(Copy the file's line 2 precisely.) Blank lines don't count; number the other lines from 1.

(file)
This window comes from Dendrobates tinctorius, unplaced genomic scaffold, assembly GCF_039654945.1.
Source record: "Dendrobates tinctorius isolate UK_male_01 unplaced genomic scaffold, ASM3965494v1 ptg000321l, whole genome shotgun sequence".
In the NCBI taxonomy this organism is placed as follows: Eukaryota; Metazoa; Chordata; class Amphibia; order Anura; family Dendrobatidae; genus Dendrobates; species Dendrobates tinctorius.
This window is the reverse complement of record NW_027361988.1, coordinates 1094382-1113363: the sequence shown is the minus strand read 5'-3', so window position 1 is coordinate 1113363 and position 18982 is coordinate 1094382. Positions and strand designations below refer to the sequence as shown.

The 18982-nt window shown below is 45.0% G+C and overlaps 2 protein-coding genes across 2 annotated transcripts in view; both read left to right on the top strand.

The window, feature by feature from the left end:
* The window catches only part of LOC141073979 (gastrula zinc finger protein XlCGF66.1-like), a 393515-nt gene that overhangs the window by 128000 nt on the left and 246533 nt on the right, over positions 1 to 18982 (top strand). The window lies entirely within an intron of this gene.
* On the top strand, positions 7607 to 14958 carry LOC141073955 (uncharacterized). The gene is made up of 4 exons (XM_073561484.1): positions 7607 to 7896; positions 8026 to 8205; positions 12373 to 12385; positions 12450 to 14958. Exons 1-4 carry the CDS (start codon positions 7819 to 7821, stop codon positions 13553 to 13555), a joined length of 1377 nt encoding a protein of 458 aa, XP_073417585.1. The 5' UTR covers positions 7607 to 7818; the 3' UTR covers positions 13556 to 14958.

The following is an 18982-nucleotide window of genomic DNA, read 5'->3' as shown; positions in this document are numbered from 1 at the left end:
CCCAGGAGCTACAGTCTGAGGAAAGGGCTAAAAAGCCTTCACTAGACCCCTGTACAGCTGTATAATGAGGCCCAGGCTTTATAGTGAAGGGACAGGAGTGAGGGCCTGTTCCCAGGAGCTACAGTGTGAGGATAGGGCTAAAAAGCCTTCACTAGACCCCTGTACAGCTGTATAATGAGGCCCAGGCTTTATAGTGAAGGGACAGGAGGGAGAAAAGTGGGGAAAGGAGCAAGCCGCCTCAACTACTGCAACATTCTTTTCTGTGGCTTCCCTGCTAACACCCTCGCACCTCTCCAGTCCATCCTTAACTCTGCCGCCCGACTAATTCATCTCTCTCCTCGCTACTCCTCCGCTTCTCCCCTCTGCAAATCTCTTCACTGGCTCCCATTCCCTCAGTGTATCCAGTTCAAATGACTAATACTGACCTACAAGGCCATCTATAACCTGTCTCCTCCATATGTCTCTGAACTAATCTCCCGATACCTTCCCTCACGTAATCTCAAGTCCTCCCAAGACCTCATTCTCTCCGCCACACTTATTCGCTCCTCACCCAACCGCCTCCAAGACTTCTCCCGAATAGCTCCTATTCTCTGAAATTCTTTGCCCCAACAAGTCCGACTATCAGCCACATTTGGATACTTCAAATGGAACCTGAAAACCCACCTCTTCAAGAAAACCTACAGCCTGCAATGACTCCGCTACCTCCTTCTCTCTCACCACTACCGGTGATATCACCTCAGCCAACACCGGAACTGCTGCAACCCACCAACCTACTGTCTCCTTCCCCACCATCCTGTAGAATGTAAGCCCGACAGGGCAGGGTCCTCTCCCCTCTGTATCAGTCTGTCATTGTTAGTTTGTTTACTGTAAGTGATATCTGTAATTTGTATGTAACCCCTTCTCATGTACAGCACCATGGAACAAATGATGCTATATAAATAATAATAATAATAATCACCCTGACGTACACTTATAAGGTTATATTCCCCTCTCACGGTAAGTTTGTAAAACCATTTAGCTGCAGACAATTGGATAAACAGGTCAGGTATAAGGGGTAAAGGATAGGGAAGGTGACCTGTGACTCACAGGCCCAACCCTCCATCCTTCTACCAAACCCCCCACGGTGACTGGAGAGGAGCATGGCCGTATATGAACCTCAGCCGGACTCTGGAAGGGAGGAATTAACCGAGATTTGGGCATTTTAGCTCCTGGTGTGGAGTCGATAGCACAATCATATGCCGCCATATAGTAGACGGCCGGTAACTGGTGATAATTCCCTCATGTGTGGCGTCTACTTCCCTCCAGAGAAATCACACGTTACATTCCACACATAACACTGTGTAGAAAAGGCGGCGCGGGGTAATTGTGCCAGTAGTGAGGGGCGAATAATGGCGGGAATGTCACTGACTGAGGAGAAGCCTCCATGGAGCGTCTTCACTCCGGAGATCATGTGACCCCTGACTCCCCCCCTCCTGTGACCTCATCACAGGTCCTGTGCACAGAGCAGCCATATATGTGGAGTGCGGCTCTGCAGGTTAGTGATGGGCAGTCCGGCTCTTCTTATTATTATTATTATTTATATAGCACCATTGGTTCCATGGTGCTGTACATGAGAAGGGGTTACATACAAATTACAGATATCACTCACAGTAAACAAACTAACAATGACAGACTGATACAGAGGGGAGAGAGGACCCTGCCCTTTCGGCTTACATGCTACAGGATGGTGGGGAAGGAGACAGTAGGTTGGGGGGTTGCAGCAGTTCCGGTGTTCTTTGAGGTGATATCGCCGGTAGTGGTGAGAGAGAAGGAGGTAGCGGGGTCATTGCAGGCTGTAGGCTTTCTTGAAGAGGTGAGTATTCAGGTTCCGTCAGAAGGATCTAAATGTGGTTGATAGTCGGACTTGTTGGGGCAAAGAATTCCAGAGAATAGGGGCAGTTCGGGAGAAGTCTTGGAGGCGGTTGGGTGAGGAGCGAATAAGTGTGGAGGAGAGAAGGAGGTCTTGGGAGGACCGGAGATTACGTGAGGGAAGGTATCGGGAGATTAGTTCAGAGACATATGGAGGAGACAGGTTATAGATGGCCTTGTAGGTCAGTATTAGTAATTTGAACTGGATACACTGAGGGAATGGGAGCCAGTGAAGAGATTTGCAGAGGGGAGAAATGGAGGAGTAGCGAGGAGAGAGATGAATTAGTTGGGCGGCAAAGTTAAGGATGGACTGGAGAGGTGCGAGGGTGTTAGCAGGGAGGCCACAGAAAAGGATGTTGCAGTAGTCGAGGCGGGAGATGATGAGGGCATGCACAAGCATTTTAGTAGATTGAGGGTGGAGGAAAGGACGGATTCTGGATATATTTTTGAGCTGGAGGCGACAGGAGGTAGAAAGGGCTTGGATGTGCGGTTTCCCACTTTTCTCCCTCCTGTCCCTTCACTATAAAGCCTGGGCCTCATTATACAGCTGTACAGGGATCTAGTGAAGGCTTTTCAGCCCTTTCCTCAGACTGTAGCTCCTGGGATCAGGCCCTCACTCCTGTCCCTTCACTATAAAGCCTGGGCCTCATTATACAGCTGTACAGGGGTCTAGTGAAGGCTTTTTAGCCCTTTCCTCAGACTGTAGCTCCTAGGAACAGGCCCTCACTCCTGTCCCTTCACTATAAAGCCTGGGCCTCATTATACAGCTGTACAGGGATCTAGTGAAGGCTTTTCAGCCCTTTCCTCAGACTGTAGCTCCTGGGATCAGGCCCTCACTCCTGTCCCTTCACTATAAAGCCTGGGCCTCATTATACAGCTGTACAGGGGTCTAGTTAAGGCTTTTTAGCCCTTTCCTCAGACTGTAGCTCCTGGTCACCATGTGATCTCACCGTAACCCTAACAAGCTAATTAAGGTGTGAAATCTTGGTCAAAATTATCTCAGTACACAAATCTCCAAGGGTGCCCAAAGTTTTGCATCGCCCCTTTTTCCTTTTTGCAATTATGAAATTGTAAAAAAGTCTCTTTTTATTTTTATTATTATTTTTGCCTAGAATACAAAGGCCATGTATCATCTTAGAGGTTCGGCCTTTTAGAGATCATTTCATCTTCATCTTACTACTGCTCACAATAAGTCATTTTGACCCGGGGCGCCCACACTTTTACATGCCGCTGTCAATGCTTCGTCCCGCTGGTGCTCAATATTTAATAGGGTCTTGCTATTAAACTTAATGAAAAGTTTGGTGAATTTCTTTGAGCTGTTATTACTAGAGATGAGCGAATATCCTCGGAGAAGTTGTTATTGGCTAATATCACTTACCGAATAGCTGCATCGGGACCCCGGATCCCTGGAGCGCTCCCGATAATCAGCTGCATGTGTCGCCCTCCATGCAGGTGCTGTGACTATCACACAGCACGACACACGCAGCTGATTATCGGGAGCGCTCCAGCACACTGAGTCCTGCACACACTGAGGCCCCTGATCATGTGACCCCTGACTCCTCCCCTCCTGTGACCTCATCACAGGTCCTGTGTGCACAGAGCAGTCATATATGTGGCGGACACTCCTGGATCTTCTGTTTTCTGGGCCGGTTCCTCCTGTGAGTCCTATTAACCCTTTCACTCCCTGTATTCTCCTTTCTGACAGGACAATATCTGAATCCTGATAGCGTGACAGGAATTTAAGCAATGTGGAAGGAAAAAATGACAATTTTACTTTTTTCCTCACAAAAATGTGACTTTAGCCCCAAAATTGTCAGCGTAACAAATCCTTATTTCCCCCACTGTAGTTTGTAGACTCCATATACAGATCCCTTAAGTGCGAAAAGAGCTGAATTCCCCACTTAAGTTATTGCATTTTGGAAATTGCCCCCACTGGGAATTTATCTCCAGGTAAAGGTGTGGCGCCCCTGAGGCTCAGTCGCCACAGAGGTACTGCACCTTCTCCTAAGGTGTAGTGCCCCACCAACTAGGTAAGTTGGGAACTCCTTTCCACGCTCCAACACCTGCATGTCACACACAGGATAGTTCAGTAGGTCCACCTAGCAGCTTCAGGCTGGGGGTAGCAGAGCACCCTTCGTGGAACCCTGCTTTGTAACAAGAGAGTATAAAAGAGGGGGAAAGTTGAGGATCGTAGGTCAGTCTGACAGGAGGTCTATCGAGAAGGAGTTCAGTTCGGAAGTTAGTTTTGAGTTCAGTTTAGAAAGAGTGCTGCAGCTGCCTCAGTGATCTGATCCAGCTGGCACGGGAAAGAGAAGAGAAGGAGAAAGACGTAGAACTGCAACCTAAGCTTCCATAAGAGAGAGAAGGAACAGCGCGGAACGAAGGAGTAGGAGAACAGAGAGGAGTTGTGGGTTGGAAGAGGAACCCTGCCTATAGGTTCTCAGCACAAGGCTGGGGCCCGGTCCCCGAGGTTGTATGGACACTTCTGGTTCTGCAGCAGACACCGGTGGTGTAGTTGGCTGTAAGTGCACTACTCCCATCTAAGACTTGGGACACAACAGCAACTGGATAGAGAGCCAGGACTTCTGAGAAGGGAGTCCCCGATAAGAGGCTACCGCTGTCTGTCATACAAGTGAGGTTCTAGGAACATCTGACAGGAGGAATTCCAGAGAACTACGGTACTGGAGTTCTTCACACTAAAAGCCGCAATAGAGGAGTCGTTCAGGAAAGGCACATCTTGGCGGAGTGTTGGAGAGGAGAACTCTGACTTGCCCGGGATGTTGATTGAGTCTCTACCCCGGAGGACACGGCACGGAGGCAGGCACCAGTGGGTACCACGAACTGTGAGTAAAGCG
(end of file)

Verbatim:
Source record: "Dendrobates tinctorius isolate UK_male_01 unplaced genomic scaffold, ASM3965494v1 ptg000321l, whole genome shotgun sequence".